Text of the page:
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How Fundraising Management Software Helps Nonprofits Do More

17 min read
November 03, 2022
Neon One Staff
Fundraising management software that is capable of automating your workflow and integrating into other programs can help your organization build its reputation.

It’s easy to overlook day-to-day task management when you’re busy fundraising or handling the dozens of other responsibilities that pop up every day. Whether you’re running an email campaign or organizing an event, you probably have your own ways of managing that work well enough. But is there room to simplify your workday? 

When you have a seamless process for automating some of your recurring tasks, you can spend more time concentrating on creating targeted, impactful campaigns that drive greater engagement and more generous giving. The best fundraising management software is designed with that goal in mind.

What is Fundraising Management Software?

Fundraising management software is designed to make it easier for nonprofits to connect each of the individual parts of a campaign. It’s a type of centralized hub that you can use to manage donor or member details, communicate with supporters, process and acknowledge gifts, and review the success of any given event. 

A lot of this software’s value lies in its ability to streamline time-consuming tasks, taking them off your plate so you can focus on the things that will further your mission. In the for-profit sector, it’s estimated that people spend 58% of their day on “work about work.” That means well over half of your day is almost certainly dedicated to day-to-day task management. Examples include:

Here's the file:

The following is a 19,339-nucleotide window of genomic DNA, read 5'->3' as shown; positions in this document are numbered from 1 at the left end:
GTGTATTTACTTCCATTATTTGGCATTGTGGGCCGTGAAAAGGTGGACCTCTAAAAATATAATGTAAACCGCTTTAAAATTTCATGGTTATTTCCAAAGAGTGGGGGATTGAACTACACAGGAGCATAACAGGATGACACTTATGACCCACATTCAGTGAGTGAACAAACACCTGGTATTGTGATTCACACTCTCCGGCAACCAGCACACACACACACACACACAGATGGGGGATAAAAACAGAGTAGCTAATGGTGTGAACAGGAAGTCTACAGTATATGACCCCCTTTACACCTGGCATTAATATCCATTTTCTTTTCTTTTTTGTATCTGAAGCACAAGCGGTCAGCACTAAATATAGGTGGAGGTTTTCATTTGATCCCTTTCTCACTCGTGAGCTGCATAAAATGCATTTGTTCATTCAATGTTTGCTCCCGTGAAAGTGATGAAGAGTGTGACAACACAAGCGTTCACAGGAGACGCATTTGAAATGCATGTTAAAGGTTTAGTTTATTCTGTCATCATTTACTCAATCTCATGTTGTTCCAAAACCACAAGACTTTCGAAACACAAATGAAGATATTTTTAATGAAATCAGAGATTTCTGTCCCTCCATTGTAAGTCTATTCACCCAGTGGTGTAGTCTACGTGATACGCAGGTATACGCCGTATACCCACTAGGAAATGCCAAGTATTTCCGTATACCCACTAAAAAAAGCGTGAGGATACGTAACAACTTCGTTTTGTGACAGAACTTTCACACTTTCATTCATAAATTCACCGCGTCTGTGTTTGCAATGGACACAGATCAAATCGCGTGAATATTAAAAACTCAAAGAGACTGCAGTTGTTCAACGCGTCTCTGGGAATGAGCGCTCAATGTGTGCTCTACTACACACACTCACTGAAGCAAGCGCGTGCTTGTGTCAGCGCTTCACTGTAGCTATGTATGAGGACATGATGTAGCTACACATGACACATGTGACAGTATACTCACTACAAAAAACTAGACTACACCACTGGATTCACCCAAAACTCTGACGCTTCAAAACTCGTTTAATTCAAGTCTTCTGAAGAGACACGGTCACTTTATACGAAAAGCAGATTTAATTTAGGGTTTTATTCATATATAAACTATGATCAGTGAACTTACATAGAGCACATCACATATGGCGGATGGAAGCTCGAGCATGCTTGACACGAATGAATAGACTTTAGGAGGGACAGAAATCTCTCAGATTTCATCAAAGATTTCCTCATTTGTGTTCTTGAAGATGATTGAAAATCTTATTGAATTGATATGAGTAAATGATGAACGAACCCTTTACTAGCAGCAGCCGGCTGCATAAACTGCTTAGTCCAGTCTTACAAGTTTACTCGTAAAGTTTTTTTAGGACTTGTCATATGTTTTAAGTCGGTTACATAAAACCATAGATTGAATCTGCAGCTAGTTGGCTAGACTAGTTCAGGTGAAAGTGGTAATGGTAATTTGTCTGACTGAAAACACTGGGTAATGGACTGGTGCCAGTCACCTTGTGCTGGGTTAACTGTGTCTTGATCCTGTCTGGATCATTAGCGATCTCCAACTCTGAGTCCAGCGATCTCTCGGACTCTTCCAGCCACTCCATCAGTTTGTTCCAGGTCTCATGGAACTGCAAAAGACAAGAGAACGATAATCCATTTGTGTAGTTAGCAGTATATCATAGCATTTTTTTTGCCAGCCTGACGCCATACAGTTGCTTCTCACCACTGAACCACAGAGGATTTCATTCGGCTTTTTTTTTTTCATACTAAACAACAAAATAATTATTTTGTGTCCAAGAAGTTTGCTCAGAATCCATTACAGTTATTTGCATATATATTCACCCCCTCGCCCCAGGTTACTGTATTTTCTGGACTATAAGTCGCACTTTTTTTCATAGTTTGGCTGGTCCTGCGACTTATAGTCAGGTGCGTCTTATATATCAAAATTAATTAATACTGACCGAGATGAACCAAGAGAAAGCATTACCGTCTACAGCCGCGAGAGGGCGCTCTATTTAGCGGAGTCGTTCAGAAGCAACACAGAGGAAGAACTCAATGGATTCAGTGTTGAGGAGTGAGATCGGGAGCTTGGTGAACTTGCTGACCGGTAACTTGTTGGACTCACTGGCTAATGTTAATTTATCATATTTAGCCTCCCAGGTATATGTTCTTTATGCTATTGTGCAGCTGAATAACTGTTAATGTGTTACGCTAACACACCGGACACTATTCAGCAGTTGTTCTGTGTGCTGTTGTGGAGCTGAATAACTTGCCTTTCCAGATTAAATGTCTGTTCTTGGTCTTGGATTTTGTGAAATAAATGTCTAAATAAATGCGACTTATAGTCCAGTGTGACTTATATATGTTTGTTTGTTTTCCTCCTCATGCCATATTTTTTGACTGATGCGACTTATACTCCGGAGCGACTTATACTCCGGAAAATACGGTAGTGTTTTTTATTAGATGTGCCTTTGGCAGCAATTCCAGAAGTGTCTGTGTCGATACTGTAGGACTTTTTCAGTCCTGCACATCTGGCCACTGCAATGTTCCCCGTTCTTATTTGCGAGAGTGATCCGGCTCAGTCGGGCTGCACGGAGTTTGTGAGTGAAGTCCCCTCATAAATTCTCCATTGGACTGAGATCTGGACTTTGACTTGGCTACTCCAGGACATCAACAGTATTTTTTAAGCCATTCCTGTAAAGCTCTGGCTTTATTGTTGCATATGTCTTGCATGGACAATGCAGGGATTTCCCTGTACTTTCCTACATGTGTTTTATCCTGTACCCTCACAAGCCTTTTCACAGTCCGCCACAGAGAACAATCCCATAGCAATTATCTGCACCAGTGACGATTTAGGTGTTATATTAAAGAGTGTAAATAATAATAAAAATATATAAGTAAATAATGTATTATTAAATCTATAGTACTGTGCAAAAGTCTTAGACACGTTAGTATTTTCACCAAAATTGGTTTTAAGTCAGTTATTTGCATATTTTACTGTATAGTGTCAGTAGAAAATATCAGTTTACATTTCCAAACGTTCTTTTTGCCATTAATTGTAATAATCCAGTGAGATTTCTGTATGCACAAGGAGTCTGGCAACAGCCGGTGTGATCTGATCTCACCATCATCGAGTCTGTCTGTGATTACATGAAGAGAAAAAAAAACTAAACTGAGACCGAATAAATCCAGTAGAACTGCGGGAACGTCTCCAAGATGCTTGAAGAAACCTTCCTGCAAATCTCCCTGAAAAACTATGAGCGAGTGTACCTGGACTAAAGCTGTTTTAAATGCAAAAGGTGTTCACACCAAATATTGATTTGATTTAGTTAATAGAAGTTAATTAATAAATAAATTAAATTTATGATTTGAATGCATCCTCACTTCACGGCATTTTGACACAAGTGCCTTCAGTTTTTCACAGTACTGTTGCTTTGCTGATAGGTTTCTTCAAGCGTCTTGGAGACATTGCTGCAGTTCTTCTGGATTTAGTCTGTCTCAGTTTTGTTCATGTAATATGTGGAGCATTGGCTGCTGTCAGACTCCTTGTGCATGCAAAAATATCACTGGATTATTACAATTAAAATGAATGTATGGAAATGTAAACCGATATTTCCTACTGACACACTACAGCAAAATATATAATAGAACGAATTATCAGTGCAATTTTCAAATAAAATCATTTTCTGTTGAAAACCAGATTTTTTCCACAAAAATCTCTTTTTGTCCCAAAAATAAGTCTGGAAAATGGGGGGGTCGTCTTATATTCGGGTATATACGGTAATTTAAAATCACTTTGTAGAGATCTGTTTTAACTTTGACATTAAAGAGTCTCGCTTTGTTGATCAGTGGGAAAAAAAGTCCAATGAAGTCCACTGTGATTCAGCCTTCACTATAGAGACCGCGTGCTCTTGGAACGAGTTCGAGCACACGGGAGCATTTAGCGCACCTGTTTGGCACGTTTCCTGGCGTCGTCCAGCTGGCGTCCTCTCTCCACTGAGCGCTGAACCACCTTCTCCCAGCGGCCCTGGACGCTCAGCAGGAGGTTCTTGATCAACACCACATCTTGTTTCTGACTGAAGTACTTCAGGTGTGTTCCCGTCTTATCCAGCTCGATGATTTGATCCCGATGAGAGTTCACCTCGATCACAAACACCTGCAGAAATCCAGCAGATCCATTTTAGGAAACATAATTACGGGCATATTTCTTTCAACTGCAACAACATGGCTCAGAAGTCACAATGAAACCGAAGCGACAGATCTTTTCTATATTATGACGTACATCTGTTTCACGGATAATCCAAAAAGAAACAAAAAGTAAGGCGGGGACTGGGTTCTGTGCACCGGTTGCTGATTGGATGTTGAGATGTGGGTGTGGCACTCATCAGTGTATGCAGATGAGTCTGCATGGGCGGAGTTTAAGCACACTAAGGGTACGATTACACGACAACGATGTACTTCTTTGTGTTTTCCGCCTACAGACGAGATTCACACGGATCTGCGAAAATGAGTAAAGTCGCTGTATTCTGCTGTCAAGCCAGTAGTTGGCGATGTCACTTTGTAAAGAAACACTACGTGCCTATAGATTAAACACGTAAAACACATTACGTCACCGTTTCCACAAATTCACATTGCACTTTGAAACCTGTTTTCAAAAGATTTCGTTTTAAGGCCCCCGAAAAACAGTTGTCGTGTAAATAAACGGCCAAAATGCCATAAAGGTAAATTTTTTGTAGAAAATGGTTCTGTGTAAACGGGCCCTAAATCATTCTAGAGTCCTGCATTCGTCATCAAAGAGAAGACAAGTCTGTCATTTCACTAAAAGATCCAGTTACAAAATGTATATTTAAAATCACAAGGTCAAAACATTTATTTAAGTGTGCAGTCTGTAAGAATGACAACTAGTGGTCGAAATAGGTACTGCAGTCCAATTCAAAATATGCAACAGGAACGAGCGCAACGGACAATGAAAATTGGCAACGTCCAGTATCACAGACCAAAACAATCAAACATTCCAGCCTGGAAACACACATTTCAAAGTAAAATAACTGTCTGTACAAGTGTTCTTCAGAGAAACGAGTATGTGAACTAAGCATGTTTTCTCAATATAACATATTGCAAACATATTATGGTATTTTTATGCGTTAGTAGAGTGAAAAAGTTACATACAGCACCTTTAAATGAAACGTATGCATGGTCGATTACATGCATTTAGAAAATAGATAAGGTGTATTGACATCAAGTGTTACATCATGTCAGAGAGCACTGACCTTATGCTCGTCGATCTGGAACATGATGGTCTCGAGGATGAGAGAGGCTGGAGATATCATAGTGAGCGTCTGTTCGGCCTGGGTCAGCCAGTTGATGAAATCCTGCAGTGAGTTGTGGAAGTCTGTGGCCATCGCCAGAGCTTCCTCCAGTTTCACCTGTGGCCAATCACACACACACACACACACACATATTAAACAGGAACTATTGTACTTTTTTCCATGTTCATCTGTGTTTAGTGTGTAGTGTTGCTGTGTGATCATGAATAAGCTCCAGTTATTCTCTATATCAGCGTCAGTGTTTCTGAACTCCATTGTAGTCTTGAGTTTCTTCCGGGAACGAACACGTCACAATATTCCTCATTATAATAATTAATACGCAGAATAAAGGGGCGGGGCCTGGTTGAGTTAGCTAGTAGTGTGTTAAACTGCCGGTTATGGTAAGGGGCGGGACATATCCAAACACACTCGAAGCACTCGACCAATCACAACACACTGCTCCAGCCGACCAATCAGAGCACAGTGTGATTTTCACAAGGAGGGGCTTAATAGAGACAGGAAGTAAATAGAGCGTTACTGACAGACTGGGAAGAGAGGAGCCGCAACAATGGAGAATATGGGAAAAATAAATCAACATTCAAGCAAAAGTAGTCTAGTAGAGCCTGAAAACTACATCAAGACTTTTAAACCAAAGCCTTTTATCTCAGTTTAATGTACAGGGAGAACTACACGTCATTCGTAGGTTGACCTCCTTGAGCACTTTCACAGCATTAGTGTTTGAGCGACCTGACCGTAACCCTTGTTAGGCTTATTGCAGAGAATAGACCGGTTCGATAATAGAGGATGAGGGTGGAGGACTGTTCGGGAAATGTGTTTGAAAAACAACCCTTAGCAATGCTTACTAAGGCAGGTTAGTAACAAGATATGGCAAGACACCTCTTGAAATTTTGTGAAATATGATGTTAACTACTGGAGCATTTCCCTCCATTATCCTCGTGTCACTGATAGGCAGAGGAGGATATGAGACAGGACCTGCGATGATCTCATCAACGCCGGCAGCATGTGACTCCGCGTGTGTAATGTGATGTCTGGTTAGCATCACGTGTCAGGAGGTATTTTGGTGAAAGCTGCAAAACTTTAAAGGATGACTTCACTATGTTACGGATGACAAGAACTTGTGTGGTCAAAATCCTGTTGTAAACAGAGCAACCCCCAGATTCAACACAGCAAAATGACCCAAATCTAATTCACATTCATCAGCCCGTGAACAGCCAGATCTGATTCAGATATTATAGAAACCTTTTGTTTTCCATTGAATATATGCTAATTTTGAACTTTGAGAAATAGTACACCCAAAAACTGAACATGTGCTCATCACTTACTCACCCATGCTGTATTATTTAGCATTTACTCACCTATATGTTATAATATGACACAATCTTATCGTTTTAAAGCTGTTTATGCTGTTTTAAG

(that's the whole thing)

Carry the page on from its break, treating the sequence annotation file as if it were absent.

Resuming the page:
• Searching for information
  • Switching between computer programs
  • Setting tasks for yourself and others
  • Communicating about work
  • Following up on campaign or project statuses

Many of the tasks associated with nonprofit fundraising campaigns are filled with similar “work about work” tasks. They’re necessary, but they take up time and effort that could otherwise be used on more valuable activities. 

Fundraising management software is designed to address that dilemma. It uses well-organized donor information, integrations, and automation tools to help streamline your workflows and overcome task management challenges regardless of campaign type.

Fundraising Types, Workflows, and Challenges

While there are virtually hundreds of different types of nonprofit fundraising, there are five specific campaign types that are particularly popular: Email, direct mail, peer-to-peer, social media, and events.

Email Campaigns

Connecting with people through email campaigns is a popular tactic among nonprofits. Email is low-cost, easily accessible, and fairly easy to execute even if you don’t have tons of experience. It’s popular with donors, too: 48% of donors cite email as their preferred form of communication with the nonprofits they support, and it’s one of the most effective channels for fundraising. (Psst: If you’re interested in learning more about these statistics and how you can use email more effectively, check out The Nonprofit Email Report: Data-Backed Insights for Better Engagement.)